Walking In Another’s Shoes

As dawn broke on a large Midwestern city in August, the partially clothed body of a young woman was found on a concrete slab near the state fairgrounds parking lot. The woman, in her early 20s, had sustained multiple stab wounds and some genital mutilation. Investigators found no traces of semen on site.

Though the fair had ended its 10-day run the night before and the parking lot had cleared of cars by 2 a.m., liquid blood and the body's condition led investigators to conclude a more recent time of death.

Police investigators were unable to discern any footprints on the concrete slab. But the parking lot, just 10 feet away from the body, was not paved; its surface was hard-packed dirt and took impressions well. At first, investigators thought someone driving a motor vehicle dumped the body in this location, but the amount of blood at the scene indicated the victim had bled out on the spot. Officials began a hunt for footprints in the parking lot and quickly found a pattern matching the sole of the victim's sneaker.

"We followed the footprint trail back to where the woman had entered the parking area," the police detective lieutenant reports. "From there, the paved road began and all traces were lost. But we knew that where the victim's tracks were found, the suspect's footprints also would be located, and the hard-packed dirt provided a good surface."

After locating and properly photographing all of the victim's footprints, investigators carefully measured the distance between the prints. The stride between the victim's left-foot and right-foot track measured an average of 26 inches when she entered the parking lot. But it was apparent from the track impressions that at one point she had looked over her left shoulder.

"The pattern in the bottom of the track was broken down, as if she had twisted her foot a slight amount," the lieutenant recalls. "We used a cleared area of the parking lot and attempted to reproduce the amount of twist. A female police officer, wearing a similar type of shoe, tried a variety of movements to duplicate the pattern of disturbance in the track. The same type of breakdown occurred when the officer looked over her left shoulder."

After the victim glanced over her shoulder, the distance between the footprints increased, first to 28, then 34 inches, indicating a boost in the speed of her walk. As the victim approached the far side of the lot, her stride grew to 40 inches.

A close inspection of the victim's individual tracks indicated that as her stride lengthened from 26 to 28 inches, the footprints showed more pressure being applied to the ball of the foot, but only enough to cause cracks in the soil. At 34 inches, the individual prints revealed the victim was now up on the balls of her feet, her heel marks gone. In short, she was running. Then her tracks suddenly exploded, kicking dirt 2 feet behind the prints as she went into an all-out sprint.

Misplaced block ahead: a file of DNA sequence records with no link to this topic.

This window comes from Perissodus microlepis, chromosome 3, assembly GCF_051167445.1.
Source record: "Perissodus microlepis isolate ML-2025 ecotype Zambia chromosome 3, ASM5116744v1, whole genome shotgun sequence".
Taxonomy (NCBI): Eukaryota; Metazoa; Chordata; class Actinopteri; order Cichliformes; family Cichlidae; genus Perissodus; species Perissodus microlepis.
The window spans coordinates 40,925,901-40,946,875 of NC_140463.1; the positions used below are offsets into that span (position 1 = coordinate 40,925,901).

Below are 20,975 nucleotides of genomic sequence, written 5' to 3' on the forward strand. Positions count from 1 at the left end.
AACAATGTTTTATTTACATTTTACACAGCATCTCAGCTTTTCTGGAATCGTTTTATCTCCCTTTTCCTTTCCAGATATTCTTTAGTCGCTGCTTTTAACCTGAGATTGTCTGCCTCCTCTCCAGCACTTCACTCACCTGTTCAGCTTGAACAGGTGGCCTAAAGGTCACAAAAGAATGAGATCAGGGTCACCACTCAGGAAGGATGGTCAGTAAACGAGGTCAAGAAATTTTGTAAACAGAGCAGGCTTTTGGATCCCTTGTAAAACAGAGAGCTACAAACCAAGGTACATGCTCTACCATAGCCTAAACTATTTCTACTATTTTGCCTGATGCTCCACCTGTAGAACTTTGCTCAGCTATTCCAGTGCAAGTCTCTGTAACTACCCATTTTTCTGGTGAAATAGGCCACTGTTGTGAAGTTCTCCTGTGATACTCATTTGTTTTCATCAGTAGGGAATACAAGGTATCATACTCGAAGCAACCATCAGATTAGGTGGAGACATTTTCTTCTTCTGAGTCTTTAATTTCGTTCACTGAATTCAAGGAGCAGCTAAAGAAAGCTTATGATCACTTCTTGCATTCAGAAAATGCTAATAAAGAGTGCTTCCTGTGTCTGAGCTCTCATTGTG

As investigators trailed the victim's tracks, they found another set of footprints. Because some of these prints overlaid a number of the victim's tracks, investigators determined these footprints most likely belonged to the perpetrator. Investigators then employed a procedure similar to that used to reconstruct the victim's actions to deduce the suspect's actions.

First, investigators photographed the trail and each suspect footprint using a tripod, footprint scale and offset lighting. Then they carefully measured the length of each clear footprint and plugged the average length into a formula designed to approximate the suspect's height. By measuring the perpetrator's stride, investigators presumed he also started out walking then broke into a fast run as he chased the young woman.

Officials retraced the suspect's steps to determine where he entered the parking lot. The trail ended at a set of tire tracks. Several cigarette butts, all the same brand, were found in the area. Investigators believed the suspect sat in his vehicle, smoking, and lying in wait for his victim. They photographed and cast the tire marks and collected the cigarette butts for DNA analysis. Officials speculated the victim did not see the vehicle when she entered the lot, and later became aware of the suspect and began to walk fast, then run, and finally sprint.

Because of this diligent search for footprints, even though the body had been found on concrete, investigators developed a great deal of information and were able to reconstruct the chain of events leading up to the killing. They had photos and casts of the suspect's shoes, his approximate height, possibly his DNA, and, by using a computer program, an idea of the make and model of his vehicle.

Subsequent questioning of state fairgrounds workers led to a temporary worker, who smoked the same brand of cigarettes as those found and was approximately the determined height. His motor vehicle was parked in plain view outside his trailer, and the tires visually matched those found near the body. When questioned, the man supplied vague and evasive answers. Officers also observed the suspect's shoes and noted they had the same class characteristics of the footprints at the crime scene. They subsequently arrested the man, seized his shoes, and obtained a search warrant for his residence and vehicle. They found bloodstained clothing and a hunting knife stuffed in the air conditioner of the suspect's house trailer. He is now serving a life sentence.

"Because we were thinking of footprints right from the start, we were careful to avoid stepping on the best evidence we had," the lieutenant recalls. "We were fortunate to have a tracking surface we could use. If the crime had been committed on grass or in a wooded lot, we would have needed a more advanced set of skills."

Surface tracking
While it's long been said that a picture tells a thousand words, to the crime investigator a footprint clearly does the same. Identifying and interpreting both victim and suspect tracks tells a story about the crime itself. Everything from the order of the events, the relative position of the people involved, the height of the individual and more can be learned by tracking footprints at the scene.